Image Source: ABC

BY JIM FLINK

ANCHOR  CANDICE AVILES


The ceasefire in effect between Israel and Hamas is holding for now.  And already, the talk has turned to winners and losers.  Here’s al Jazeera with why that may be the case.

“There is great -- both among journalists and among the public in the United States -- is Middle East fatigue, oh there they go again so what makes it very interesting this time....”
“... there are new players...”


And those new players have been able to effect a change, quickly, in the landscape.
An analyst on Fox News notes, one of them, is the new Egyptian leader, Mohammed Morsi.

“I think it’s a pleasant surprise.  I mean, certainly this is not the government we would have wanted in Egypt, post-Mubarak...”
“But here he is, openly supporting Hamas, but  at the same time brokering a deal that will stop Hamas from firing those rockets...”


Now both sides are claiming victory.
YNet News has the comments of Israeli Prime Minister Benjamin Netenyahu.

"The IDF (Israeli Defense Forces) dealt a heavy blow to Hamas and the other terror groups … Many of the terror leaders were killed and thousands of missiles were destroyed. We are ready to take action if the truce is violated. The goals we have set for the operation were met."

CNN notes, from Hamas’ perspective, it gained leverage and won key concessions from Israel.  And at the same time, it weakened its rival, the more moderate Fatah movement.

“In the eyes of the Palestinian people, the militant leaders took on Israel more boldly than ever before, firing rockets further than ever before, and they may yet manage to get an easing of the Gaza blockade...”

But with more than 160 dead in Gaza, and a half dozen more in Israel, neither side really comes out on top.  In an opinion piece entitled “Enough,” New York Times’ Columnist Roger Cohen says, the problem lies in a continued rhetoric and action that changes nothing, save for lives lost...

“Enough already of competitive victimhood, rival ‘narratives,' absolute claims to all the land and futile killing. Everyone knows, more or less, what the terms for a two-state compromise are. They are not even worth repeating... A limit must be placed, in the name of the living, on the claims of the dead. ... The beginning of the end of conflict is discovering the humanity that lies behind slogans and barriers.”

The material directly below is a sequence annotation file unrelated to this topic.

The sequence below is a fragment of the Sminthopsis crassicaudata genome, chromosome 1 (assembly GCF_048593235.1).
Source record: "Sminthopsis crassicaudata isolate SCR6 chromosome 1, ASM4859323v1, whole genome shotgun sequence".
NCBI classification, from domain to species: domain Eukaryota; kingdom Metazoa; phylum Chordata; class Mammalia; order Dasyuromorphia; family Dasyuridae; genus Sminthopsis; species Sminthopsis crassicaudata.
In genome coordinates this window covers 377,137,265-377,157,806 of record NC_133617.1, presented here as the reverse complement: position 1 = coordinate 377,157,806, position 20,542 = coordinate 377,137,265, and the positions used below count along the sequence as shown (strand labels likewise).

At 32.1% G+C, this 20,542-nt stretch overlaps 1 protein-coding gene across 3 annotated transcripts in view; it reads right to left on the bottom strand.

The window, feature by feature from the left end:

Cease-Fire Holds: Talk Turns to Gaza Winners, Losers

by Jim Flink
0
Sources:FoxYnetCNN
Transcript
Nov 22, 2012

Cease-Fire Holds: Talk Turns to Gaza Winners, Losers

Image Source: ABC

BY JIM FLINK

ANCHOR  CANDICE AVILES


The ceasefire in effect between Israel and Hamas is holding for now.  And already, the talk has turned to winners and losers.  Here’s al Jazeera with why that may be the case.

“There is great -- both among journalists and among the public in the United States -- is Middle East fatigue, oh there they go again so what makes it very interesting this time....”
“... there are new players...”


And those new players have been able to effect a change, quickly, in the landscape.
An analyst on Fox News notes, one of them, is the new Egyptian leader, Mohammed Morsi.

“I think it’s a pleasant surprise.  I mean, certainly this is not the government we would have wanted in Egypt, post-Mubarak...”
“But here he is, openly supporting Hamas, but  at the same time brokering a deal that will stop Hamas from firing those rockets...”


Now both sides are claiming victory.
YNet News has the comments of Israeli Prime Minister Benjamin Netenyahu.

"The IDF (Israeli Defense Forces) dealt a heavy blow to Hamas and the other terror groups … Many of the terror leaders were killed and thousands of missiles were destroyed. We are ready to take action if the truce is violated. The goals we have set for the operation were met."

CNN notes, from Hamas’ perspective, it gained leverage and won key concessions from Israel.  And at the same time, it weakened its rival, the more moderate Fatah movement.

“In the eyes of the Palestinian people, the militant leaders took on Israel more boldly than ever before, firing rockets further than ever before, and they may yet manage to get an easing of the Gaza blockade...”

But with more than 160 dead in Gaza, and a half dozen more in Israel, neither side really comes out on top.  In an opinion piece entitled “Enough,” New York Times’ Columnist Roger Cohen says, the problem lies in a continued rhetoric and action that changes nothing, save for lives lost...

“Enough already of competitive victimhood, rival ‘narratives,' absolute claims to all the land and futile killing. Everyone knows, more or less, what the terms for a two-state compromise are. They are not even worth repeating... A limit must be placed, in the name of the living, on the claims of the dead. ... The beginning of the end of conflict is discovering the humanity that lies behind slogans and barriers.”

 

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